Multidisciplinary Approaches to Ceramic Analyses
University of Cambridge, 30 June 2017

Free registration:
We will be able to host a maximum of 60 guests. The event is free, but in order to secure your place, we recommend to register by visiting following link: REGISTRATION. You can also send an email to: Alessandro Ceccarelli ac2045@cam.ac.uk

Download the conference booklet here: it includes location, abstracts and conference program.

Speakers:

  • Peter Day, Department of Archaeology, University of Sheffiel
    LESSONS FROM A CAUSE CÉLÉBRE: CHEMIS
    TRY, PETROGRAPHY, TYPOLOGY AND EPIGRAPHY IN THE STUDY OF TRANSPORT STIRRUP JARS.
  • Carl Heron, Director of Scientific Research, British Museum, London
    PLANTS AND POTS: RECENT DEVELOPMENTS IN ORGANIC RESIDUE ANALYSIS
  • Patrick S. Quinn, Shangxin Zhang, Yin Xia, Xiuzhen Li, UCL Institute of Archaeology
    BUILDING THE TERRACOTTA ARMY: CERAMIC CRAFT TECHNOLOGY AND ORGANISATION OF PRODUCTION AT EMPEROR QIN SHIHUANGS MAUSOLEUM COMPLEX, CHINA
  • Michela Spataro, Conservation and Scientific Research, British Museum, London
    TECHNOLOGICAL TAKE-OFF AND INNOVATIONS IN THE VINČA CULTURE (5500-4500 CAL BC)
  • Matthew Brudenell* & Kate Beats**, *Senior Project Manager, Oxford Archaeology East; **Ceramics Specialist, CAU Cambridge Archaeological Unit
    ‘LIFE ASSEMBLAGE’: LATE BRONZE AGE POTTERY AT MUST FARM
  • Daniel Albero Santacreu, Material Culture and Archaeological Heritage, University of the Balearic Islands, Spain
    THEORY AND METHOD IN THE ANALYSIS OF CLAY PROCUREMENT: A CASE STUDY FROM THE BRONZE AND IRON AGE POTTERY PRODUCTION OF MALLORCA (SPAIN)
  •  Massimo Vidale, Ester Lunardon, Giovanni Leonardi, Michele Cupitò, Giuseppe Puilitani, Department of Cultural Heritage, University of Padua, Italy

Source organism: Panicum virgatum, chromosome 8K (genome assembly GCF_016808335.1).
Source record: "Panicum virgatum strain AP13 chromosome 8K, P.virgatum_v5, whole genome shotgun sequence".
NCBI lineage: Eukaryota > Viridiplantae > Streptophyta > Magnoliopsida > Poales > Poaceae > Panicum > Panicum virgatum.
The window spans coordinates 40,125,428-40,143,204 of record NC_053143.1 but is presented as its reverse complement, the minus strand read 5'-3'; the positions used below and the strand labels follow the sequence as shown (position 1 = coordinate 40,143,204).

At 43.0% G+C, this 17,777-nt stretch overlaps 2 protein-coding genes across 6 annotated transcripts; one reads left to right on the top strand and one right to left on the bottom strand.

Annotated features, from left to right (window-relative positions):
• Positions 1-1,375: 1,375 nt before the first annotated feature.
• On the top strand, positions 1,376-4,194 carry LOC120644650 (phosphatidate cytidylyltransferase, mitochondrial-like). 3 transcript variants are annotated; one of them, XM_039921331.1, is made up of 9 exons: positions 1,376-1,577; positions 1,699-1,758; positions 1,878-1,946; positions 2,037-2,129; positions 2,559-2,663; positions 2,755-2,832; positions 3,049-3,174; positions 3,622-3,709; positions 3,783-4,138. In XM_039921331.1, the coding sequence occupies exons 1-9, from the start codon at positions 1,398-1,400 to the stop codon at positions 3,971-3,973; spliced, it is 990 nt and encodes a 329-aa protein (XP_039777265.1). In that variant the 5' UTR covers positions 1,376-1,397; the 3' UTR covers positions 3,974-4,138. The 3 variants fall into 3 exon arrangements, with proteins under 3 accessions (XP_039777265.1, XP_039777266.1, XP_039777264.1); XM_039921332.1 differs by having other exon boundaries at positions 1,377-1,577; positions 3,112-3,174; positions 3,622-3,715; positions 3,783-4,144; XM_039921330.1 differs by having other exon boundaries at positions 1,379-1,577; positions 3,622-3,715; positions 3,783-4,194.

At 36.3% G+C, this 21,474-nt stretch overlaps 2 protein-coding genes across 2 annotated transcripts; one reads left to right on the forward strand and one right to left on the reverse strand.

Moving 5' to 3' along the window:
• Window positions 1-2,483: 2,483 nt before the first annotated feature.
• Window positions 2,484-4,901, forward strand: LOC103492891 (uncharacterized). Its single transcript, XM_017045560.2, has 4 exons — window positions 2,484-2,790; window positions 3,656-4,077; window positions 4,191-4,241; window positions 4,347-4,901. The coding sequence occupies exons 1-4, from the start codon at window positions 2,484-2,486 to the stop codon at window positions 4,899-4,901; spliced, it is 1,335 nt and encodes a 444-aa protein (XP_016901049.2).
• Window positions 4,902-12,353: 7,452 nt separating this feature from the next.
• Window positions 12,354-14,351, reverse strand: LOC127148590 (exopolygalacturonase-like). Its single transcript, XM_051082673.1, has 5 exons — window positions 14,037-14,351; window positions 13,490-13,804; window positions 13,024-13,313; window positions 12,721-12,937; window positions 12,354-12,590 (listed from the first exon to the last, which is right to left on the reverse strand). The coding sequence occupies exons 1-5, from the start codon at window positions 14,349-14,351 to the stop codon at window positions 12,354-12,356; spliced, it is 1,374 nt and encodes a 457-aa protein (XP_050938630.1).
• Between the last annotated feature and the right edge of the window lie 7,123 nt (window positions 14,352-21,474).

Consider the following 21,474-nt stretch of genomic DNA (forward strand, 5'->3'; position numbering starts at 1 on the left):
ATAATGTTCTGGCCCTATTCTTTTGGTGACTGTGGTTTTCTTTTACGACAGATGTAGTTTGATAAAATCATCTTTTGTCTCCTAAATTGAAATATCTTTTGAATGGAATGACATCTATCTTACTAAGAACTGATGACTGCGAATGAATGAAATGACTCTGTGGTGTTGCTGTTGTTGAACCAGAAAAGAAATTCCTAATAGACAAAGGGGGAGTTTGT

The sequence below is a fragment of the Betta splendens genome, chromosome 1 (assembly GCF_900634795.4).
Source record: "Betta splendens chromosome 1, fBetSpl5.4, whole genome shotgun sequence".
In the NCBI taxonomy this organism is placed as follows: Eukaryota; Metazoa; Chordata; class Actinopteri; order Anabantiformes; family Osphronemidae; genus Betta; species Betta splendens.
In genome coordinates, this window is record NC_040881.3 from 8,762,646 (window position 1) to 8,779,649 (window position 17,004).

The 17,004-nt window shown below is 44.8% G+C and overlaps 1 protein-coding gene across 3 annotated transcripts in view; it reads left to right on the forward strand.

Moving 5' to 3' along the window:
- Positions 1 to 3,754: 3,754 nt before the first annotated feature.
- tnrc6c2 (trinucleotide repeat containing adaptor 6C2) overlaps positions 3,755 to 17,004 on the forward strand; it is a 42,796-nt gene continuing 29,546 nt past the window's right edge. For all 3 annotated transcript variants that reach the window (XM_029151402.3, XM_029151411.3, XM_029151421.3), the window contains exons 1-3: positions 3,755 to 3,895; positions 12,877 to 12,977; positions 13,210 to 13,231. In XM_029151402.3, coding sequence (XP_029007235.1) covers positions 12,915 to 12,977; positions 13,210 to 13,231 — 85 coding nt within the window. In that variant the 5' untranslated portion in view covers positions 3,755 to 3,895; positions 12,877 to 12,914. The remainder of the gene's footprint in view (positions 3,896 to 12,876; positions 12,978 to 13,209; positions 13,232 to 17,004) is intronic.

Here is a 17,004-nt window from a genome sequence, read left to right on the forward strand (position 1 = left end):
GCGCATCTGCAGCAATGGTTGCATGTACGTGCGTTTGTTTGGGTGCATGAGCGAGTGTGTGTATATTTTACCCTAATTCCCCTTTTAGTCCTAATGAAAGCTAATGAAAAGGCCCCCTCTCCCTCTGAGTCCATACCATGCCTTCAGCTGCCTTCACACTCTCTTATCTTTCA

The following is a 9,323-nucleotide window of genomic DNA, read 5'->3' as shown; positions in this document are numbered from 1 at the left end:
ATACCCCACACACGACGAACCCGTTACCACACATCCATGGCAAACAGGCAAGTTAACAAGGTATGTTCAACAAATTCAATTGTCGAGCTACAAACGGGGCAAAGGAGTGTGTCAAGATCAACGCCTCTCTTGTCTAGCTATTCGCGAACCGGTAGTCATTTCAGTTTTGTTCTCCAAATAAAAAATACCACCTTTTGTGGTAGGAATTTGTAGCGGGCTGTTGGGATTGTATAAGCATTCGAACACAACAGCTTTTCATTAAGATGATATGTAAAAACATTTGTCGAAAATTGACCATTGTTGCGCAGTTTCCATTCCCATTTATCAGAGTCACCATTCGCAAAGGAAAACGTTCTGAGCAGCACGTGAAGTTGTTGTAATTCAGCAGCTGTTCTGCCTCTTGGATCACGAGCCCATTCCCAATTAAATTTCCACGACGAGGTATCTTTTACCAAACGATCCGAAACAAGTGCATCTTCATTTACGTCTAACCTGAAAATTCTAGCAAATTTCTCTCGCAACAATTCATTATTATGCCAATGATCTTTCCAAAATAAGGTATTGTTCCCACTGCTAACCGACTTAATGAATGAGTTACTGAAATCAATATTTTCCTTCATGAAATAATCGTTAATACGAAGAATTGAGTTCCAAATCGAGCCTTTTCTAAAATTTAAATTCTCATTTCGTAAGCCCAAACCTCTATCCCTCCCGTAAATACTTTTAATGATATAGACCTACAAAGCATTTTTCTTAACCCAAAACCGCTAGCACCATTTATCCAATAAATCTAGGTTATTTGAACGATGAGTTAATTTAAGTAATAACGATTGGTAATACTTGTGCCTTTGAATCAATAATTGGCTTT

DIFFERENT AND UNEXPECTED. A NEW LOOK TO THE CERAMIC TECHNOLOGY IN IRON AGE VENETO (NORTH-EASTERN ITALY), AND ITS SOCIAL IMPLICATIONS
  • Sébastien Manem, UCL Institute of Archaeology
    CULTURAL EVOLUTION BY CERAMIC CHAÎNE OPÉRATOIRE APPROACHABSTRACTS:

    Lessons from a Cause Célébre: chemistry, petrography, typology and epigraphy in the study of transport stirrup jars.

    Peter M. Day

    Since Catling and Millett’s seminal chemical provenance study published in 1965, the characteristic Bronze Age amphorae, the Transport Stirrup Jars have taken centre stage in reflecting the potentials and foibles of ceramic analysis. Originally attracting attention on account of their Linear B inscriptions, the provenance of these containers was expected to reveal much about the power relations between the Minoan and Mycenaean worlds.

    While much was expected from initial studies in offering an objective approach to provenance, the assumptions behind the chemical analysis were heavily reliant on archaeological opinion and expectation which turned out to be misleading. Epigraphy has often been pitted against ‘science’ and there has been a lack of understanding as to how integrated ceramic studies should operate.